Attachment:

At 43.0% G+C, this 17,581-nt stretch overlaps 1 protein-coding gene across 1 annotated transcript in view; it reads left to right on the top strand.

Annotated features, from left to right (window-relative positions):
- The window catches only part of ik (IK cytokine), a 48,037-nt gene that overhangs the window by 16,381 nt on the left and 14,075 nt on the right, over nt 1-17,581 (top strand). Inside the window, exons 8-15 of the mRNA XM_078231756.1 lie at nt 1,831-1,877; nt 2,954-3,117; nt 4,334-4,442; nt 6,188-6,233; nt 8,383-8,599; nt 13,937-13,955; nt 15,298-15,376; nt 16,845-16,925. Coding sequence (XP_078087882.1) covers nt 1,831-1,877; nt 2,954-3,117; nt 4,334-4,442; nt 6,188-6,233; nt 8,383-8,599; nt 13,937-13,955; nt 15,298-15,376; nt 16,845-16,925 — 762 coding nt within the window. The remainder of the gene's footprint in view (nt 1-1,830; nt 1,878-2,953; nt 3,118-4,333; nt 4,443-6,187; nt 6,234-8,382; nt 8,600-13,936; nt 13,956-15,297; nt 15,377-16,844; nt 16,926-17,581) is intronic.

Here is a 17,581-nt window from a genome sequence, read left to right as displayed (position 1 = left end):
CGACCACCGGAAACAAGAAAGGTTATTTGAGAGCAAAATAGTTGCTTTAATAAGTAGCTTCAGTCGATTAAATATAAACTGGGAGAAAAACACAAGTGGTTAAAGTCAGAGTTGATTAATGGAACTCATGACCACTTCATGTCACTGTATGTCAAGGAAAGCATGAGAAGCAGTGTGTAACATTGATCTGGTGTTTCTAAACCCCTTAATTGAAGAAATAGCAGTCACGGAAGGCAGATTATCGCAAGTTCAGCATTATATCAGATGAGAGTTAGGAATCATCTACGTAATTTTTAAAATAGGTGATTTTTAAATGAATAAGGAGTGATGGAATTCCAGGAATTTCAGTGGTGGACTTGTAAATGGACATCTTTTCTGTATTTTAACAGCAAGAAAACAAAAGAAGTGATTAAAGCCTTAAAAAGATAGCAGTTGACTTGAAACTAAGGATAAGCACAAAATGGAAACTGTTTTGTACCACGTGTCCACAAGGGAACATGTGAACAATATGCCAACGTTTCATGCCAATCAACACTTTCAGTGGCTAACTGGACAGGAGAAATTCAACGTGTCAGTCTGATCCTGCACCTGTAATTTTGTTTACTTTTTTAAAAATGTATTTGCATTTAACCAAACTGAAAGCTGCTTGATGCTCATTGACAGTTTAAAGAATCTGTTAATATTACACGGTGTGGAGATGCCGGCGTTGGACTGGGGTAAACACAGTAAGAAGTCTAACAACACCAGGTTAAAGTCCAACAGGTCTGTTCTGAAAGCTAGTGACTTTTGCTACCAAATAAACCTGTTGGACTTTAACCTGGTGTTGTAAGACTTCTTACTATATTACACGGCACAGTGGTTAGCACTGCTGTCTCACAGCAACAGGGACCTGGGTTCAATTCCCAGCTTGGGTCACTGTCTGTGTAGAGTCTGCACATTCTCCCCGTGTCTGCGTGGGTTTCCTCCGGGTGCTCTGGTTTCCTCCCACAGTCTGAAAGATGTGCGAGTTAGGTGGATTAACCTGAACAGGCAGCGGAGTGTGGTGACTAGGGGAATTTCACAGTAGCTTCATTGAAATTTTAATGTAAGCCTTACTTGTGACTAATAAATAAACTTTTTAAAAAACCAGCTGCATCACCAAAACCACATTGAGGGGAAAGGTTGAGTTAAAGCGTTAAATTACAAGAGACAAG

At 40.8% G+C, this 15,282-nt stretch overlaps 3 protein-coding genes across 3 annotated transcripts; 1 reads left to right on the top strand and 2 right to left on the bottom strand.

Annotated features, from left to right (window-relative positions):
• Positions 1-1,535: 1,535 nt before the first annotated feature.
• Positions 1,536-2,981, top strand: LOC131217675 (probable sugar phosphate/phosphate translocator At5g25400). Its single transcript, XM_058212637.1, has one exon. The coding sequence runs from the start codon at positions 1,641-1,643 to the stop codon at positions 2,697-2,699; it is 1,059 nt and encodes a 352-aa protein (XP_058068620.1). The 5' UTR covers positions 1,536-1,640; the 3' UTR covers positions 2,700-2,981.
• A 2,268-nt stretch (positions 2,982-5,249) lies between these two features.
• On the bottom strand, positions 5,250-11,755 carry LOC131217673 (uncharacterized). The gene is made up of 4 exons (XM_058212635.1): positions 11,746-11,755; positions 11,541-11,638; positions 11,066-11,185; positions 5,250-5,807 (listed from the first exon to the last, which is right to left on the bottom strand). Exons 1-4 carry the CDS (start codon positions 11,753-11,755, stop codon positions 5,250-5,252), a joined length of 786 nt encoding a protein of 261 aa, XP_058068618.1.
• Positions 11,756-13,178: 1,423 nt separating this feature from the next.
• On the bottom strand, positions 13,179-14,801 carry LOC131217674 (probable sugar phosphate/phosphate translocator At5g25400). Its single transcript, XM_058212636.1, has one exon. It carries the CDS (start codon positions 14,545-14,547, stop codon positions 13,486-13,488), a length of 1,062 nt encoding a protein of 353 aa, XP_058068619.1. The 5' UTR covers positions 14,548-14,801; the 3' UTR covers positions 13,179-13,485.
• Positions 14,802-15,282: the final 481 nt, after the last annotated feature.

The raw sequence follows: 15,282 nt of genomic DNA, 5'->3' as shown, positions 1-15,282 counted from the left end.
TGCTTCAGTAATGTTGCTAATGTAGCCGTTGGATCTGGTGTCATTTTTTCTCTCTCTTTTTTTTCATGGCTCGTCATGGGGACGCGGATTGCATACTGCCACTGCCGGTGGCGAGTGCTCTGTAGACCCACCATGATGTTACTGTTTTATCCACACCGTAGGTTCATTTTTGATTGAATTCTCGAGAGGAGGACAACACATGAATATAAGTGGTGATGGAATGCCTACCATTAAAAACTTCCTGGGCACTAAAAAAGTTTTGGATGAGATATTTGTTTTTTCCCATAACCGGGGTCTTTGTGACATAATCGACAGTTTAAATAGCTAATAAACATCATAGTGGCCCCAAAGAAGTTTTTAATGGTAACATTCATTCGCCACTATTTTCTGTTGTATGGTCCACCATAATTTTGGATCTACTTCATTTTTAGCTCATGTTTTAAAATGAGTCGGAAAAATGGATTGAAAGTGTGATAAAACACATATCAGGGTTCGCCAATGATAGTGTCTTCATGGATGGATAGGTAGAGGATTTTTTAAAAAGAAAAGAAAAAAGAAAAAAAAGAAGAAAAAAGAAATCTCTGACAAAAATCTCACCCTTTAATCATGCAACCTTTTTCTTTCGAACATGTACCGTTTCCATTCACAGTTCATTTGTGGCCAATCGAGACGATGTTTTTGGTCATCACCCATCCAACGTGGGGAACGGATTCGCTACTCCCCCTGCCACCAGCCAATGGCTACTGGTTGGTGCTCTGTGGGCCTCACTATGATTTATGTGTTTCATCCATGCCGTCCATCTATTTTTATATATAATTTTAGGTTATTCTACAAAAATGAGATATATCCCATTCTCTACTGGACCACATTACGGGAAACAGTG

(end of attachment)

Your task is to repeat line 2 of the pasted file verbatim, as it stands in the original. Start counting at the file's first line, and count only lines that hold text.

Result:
Annotated features, from left to right (window-relative positions):